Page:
HIV Status Disclosure during Dating: The Sisyphean Task Facing Young People Living with HIV In Zimbabwe

By Michael Gwarisa in Chinhoyi

For 21-year-old Joseph Mwashipe* from Cherima in Chinhoyi, Mashonaland West, living with HIV as a young person has presented him with a whole set of challenges.  Even though he is studying towards an engineering program, he feels his dating life is currently weighing him down mentally.

Ukangomuudza chete kuti uri HIV positive zvinobva zvadhakwa (The moment I disclose my HIV positive status, the girl disappears from the picture),” says Joseph.

“I don’t know whether I should continue disclosing or not because it seems the more I disclose, the more I lose out on good girls.”

Joseph discovered he was HV positive at the age of 15 when he accompanied his friend who wanted to get tested for HIV. On his first visit to the health facility, he tested negative.

Somehow I was not sure about my result so I went home and asked my mother to accompany me for testing. Still, I tested negative. However, when I went back for the third time, I tested positive and I have been on Antiretroviral Treatment since that day,” said Joseph.

Due to the scale up of antiretroviral therapy, increasing numbers of HIV-infected children are living into adolescence. The burden most parents or caregivers have had over the years was breaking the news to their children that they were born with HIV. Now the tables have turned, it is the young people struggling with disclosure issues as they are faced with the realities of adolescence and adulthood.

According to a ZVANDIRI Implementation Brief, disclosure is the process of informing someone of his / her HIV status and is a key component of paediatric and adolescent HIV testing, treatment and care services. Although younger children may not yet be ready to be informed of their HIV status, it is now widely accepted that early disclosure for older children and adolescents which is conducted in a supportive, planned manner helps to promote HIV and ART literacy, adherence and psychological well-being among children, adolescents and young people living with HIV (CAYPLHIV).

For Hazel Zulu* (24) from Makonde District, disclosure is not much of a problem and she believes it allows her to be free and not hang on to relationships that were never meant to be.

“I don’t just disclose to everyone i meet. I first see where the relationship is taking is. I don’t struggle with disclosure. I have been married before to a man who would abuse me telling me that I was good for nothing and no one would love me as I am. Now that I am out of that marriage, I feel like disclosing has empowered me, I know if anyone stays now, they are for real,” said Hazel.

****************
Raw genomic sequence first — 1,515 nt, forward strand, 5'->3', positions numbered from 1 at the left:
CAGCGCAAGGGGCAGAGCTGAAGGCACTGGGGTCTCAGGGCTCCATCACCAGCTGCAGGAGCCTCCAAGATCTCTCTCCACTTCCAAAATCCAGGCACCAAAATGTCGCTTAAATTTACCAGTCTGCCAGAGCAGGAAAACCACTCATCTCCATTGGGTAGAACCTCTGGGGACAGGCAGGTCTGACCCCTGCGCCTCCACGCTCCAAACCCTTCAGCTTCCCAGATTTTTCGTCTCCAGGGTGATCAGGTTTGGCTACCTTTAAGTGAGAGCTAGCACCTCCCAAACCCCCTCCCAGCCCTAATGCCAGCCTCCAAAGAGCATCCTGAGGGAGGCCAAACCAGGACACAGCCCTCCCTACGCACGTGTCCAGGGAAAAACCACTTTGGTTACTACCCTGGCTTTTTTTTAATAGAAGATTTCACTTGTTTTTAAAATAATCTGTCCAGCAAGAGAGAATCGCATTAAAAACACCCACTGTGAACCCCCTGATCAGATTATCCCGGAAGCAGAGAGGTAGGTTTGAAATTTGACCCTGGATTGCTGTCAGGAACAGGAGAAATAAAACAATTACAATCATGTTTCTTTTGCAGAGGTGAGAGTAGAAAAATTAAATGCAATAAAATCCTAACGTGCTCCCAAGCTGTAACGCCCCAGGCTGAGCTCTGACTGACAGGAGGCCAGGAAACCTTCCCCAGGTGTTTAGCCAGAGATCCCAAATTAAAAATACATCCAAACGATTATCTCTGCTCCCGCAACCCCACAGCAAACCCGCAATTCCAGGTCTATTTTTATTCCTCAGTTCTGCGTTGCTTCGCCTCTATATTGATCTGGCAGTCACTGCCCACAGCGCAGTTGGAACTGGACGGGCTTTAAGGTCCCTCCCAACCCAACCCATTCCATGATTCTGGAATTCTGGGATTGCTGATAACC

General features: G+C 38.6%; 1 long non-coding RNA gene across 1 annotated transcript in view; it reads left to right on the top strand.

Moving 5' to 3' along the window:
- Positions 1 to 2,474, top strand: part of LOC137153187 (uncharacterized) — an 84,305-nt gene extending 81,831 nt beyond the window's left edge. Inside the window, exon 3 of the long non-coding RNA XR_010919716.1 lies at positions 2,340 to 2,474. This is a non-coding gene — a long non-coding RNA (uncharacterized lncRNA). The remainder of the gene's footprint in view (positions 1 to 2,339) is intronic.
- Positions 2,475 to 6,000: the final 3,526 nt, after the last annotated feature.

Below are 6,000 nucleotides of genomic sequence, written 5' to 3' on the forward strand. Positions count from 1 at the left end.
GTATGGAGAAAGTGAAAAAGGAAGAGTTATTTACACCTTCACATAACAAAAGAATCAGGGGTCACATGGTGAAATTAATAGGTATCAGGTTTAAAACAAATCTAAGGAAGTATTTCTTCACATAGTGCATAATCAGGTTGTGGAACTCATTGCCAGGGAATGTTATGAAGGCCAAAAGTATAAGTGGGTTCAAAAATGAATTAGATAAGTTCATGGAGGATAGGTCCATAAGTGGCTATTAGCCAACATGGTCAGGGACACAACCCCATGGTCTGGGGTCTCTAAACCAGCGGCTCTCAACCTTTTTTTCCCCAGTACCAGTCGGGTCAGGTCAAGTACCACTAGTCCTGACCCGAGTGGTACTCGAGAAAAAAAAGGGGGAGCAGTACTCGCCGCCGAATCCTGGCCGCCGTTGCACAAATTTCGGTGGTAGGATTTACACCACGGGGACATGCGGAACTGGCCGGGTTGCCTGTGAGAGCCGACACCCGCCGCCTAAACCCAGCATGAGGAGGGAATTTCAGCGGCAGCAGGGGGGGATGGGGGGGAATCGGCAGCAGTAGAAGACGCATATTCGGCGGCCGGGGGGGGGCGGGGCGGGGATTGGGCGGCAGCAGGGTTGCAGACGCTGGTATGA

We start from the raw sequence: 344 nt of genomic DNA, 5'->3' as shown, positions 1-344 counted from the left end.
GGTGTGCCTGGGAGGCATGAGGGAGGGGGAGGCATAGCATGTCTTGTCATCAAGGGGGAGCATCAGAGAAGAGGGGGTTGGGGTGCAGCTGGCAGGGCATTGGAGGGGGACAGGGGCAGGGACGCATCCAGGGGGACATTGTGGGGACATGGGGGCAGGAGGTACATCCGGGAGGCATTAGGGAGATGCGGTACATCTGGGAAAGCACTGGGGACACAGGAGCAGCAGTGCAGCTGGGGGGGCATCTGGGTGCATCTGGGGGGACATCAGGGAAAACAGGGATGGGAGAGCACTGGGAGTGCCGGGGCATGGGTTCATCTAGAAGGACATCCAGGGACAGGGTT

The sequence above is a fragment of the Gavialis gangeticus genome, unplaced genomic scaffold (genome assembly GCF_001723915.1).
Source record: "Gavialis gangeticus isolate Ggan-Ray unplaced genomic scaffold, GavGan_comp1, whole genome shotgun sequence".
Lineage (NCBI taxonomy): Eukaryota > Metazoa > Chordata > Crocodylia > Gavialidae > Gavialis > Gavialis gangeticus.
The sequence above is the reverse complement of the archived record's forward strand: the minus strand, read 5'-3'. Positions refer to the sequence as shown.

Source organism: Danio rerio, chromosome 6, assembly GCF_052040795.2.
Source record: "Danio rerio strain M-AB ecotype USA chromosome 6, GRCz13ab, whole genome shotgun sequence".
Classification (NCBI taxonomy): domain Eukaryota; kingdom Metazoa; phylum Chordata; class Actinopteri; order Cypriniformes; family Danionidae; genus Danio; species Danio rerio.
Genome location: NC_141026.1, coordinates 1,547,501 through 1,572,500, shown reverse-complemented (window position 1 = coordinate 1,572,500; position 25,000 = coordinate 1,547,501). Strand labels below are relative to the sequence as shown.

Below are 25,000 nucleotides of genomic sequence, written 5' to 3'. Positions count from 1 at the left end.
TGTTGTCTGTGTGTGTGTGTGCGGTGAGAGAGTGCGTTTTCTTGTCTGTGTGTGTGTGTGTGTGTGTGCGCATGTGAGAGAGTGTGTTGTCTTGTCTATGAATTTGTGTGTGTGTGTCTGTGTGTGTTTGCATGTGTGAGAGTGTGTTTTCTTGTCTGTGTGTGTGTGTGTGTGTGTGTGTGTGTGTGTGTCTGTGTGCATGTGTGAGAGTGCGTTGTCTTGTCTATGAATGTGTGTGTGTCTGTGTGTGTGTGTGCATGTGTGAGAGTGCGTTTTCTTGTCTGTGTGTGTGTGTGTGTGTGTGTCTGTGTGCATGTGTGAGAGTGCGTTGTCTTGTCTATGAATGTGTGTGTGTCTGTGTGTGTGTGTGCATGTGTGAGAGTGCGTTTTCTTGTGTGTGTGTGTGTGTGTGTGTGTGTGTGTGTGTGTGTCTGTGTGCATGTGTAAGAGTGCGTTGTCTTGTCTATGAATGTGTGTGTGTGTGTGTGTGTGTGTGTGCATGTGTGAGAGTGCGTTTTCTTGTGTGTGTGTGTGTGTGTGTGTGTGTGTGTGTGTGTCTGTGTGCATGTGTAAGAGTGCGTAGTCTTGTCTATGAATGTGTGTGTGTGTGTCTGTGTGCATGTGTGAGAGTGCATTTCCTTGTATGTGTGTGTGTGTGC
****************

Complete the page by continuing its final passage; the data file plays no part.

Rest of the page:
Several young people have gone underground and opted not to disclose their HIV status to anyone. Extensive research focusing on identifying barriers to disclosure identifies several factors preventing adolescents from disclosing their status to others. These include a lack of communication skills and self-efficacy, a lack of normalisation, fear of rejection or abandonment by peers and romantic partners, and fear of isolation among others.

Ms Irene Musarapasi, an HIV advocate from Makonde District in Mashonaland West, has lived with HIV for 28 years. She believes young people are not disclosing their statuses to each other in the dating phase.  

“I think disclosure is one the most difficult things for young people. However, I encourage them to disclose as this will allow the person you are dating to choose whether they want to continue dating you or not. Encourage young people to make good choices that will help them have a better future,” said Ms Musarapasi.

HIV and AIDS remain a challenge in Zimbabwe, with a prevalence of 11.58 percent, translating into an estimated 1.3 million people living with HIV in 2021. Of these, about 72,100 were children 0 – 14 years and 77,300 adolescents aged 10 – 19. Failure by young people to disclose their status could however reverse gains made in the HIV response as more young will likely be infected.

Ms Madeline Dube, the National AIDS Council (NAC) Communications Director said young people should not disclose their status randomly to everyone they date.

“When you are dating, don’t get into a relationship because you want to have sex, no. The purpose of every relationship is to build a relationship and later on, get into marriage. This is the information we need to teach our young people living with HIV. Before you disclose, first establish if the relationship is serious enough and if it’s someone you would like to spend your life with then disclose,” said Ms Dube.

Meanwhile, national guidelines indicate that the timing and process of disclosure should be guided by the caregiver’s wishes, but that the best interests of the child should be considered at all times. These guidelines are based on the UN Convention of the Child and national Children’s Act which state that every child has the right to information about his/her own health and access to services which keep them safe from harm.

However, late disclosure of HIV status remains common; CAYPLHIV with the capacity to understand what is happening to them are being left with limited information about their own HIV status and treatment, resulting in poor mental health and limited ability to understand the importance of ART, adherence and retention.

NB// The identities of the Young People Living with HIV have altered to protect them

 

 

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